Thereafter, sheets of paper with a weight per unit area of about 80 g/m2 are formed with the contents of the glass beakers on a sheet-forming apparatus (Rapid-Kothen apparatus). The sheets of paper are dried at 85° C. for 8 minutes under a vacuum of 20 mm Hg and after-heated at 110° C. for a further 10 minutes. After climatic fixing, 5 test strips 1.5 cm wide are cut out of each sheet of paper and immersed in distilled water for 5 minutes. The wet strips are then tested immediately for their wet breaking load on a tensile testing machine. The test results are summarized in the following table 2.
The results of the wet breaking load are better the higher the value, while the values of the wet breaking load after NaOH treatment are better the lower the value. The last line of the table (% residual wet breaking load) is obtained from the two preceding lines, and the value is better the smaller it is.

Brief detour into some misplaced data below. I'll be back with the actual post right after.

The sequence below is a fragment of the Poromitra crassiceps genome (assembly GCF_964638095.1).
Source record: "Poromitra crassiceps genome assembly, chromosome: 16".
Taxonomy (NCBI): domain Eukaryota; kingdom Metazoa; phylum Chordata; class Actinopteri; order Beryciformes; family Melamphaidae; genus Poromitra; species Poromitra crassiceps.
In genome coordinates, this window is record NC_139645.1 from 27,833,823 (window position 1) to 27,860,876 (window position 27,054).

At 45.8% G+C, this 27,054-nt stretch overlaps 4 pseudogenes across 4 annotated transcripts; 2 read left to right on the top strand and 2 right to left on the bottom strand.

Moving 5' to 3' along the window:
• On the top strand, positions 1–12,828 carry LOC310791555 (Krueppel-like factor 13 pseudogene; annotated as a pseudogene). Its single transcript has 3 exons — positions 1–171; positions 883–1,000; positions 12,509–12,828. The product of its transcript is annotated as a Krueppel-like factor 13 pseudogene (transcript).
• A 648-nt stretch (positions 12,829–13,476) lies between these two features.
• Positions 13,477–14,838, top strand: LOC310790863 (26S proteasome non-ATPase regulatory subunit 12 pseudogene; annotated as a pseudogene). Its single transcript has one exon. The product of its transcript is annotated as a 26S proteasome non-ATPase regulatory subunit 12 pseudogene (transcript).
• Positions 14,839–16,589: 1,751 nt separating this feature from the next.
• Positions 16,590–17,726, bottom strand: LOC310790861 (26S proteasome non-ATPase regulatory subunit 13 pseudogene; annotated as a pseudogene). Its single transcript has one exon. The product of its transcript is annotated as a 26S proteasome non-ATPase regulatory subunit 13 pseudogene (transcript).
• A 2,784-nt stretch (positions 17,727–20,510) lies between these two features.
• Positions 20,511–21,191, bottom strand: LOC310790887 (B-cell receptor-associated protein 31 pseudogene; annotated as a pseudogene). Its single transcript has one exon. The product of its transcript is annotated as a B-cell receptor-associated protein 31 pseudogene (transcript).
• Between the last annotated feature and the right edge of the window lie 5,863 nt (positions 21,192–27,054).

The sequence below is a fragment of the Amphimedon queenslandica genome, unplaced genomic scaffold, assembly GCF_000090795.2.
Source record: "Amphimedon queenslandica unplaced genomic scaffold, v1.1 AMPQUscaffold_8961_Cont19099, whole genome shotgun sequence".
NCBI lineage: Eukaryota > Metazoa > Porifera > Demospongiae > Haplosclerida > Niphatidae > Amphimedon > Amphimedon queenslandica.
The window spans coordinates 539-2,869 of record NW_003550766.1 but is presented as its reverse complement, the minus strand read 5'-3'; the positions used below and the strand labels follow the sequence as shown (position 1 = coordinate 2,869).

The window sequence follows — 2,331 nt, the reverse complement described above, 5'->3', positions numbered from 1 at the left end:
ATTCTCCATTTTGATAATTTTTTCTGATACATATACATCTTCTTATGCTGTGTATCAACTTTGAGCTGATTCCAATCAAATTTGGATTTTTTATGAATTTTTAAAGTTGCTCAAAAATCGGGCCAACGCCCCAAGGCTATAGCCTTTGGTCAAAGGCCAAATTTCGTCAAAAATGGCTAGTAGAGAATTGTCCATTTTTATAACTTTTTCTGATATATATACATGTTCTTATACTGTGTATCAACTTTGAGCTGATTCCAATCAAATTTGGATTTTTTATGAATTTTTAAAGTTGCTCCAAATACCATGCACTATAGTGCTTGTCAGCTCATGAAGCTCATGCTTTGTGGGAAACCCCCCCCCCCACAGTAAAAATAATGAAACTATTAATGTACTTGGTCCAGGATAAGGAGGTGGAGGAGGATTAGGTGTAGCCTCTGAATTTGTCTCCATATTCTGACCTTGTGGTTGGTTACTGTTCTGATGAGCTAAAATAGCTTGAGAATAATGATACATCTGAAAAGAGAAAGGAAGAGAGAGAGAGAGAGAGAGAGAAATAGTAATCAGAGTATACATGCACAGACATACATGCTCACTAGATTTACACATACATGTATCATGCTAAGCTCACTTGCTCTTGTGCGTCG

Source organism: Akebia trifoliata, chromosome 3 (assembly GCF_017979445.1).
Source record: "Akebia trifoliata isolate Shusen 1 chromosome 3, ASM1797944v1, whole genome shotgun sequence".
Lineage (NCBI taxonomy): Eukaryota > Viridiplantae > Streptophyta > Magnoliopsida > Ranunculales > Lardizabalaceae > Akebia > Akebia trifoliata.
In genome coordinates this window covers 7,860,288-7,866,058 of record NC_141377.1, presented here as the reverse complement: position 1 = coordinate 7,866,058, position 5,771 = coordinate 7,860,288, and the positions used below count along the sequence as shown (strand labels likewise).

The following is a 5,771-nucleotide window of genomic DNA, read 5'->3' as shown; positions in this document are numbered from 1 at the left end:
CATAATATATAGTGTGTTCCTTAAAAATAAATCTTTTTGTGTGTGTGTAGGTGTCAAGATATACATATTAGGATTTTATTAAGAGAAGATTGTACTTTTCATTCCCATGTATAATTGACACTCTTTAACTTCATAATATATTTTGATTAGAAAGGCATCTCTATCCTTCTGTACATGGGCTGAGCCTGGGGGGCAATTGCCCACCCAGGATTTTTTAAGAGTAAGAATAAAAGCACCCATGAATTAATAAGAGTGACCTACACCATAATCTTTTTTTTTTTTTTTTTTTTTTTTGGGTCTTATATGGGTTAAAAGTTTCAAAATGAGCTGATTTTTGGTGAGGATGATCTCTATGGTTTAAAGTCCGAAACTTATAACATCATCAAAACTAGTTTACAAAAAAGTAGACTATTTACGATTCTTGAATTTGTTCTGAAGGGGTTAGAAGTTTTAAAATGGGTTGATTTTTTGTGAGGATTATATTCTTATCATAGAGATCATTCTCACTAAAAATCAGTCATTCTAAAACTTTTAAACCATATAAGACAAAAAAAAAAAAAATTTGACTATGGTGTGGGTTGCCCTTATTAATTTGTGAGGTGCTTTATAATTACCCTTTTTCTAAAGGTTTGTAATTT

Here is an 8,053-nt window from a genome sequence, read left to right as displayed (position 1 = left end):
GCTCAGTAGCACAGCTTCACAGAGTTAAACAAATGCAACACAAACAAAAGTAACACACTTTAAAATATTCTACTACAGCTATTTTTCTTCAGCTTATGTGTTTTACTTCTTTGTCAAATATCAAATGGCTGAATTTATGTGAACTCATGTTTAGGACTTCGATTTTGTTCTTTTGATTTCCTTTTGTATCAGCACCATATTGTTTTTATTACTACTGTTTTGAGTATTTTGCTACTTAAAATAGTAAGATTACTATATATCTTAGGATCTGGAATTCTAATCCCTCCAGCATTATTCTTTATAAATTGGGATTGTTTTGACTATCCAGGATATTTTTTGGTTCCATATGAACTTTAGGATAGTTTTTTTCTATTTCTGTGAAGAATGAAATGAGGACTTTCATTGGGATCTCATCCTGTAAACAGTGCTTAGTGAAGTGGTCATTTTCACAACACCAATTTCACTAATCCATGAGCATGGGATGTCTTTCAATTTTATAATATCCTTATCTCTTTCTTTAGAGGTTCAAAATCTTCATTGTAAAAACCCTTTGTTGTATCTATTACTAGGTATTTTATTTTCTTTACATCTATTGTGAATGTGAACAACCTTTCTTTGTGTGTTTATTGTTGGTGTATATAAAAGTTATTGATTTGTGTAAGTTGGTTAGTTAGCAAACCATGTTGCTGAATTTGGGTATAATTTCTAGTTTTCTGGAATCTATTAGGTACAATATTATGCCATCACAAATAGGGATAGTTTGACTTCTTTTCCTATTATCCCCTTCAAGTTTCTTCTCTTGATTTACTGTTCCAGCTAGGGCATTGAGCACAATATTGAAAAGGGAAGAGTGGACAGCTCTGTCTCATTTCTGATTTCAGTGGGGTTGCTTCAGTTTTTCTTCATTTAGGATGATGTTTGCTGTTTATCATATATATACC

Comparison substance 1
Comparison substance 2
Water-dispersible isocyanate 1
Water-dispersible isocyanate 2
Water-dispersible isocyanate 3
Water-dispersible isocyanate 4
Water-dispersible isocyanate 5
Water-dispersible isocyanate 6
Weight per unit area [g/m2]
Wet breaking load [N]
Wet breaking load after
NaOH treatment* [N]
% Residual wet breaking
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|U.S. Classification||524/590, 528/85, 162/164.6, 524/839, 524/591, 524/840, 528/65, 528/44|
|International Classification||C08G18/70, D21H17/57, C08G18/28, C08G18/50, C08G18/00, C08G18/80, D21H21/20, B29B13/10, C08G65/333|
|Cooperative Classification||D21H17/57, C08G18/706, C08G65/33306, C08G18/283, D21H21/20, C08G18/807, C08G18/8051|
|European Classification||D21H21/20, D21H17/57, C08G65/333B2, C08G18/70K5D, C08G18/80H4, C08G18/28D5F, C08G18/80B8|
|26 Mar 1999||AS||Assignment|
Owner name: BAYER AKTIENGESELLSCHAFT, GERMANY
Free format text: ASSIGNMENT OF ASSIGNORS INTEREST;ASSIGNORS:JANSEN, BERNHARD;THIELE, BERND;ROICK, THOMAS;AND OTHERS;REEL/FRAME:010410/0353;SIGNING DATES FROM 19990202 TO 19990203
|13 Sep 2004||FPAY||Fee payment|
Year of fee payment: 4
|22 Sep 2008||REMI||Maintenance fee reminder mailed|
|13 Mar 2009||LAPS||Lapse for failure to pay maintenance fees|
|5 May 2009||FP||Expired due to failure to pay maintenance fee|
Effective date: 20090313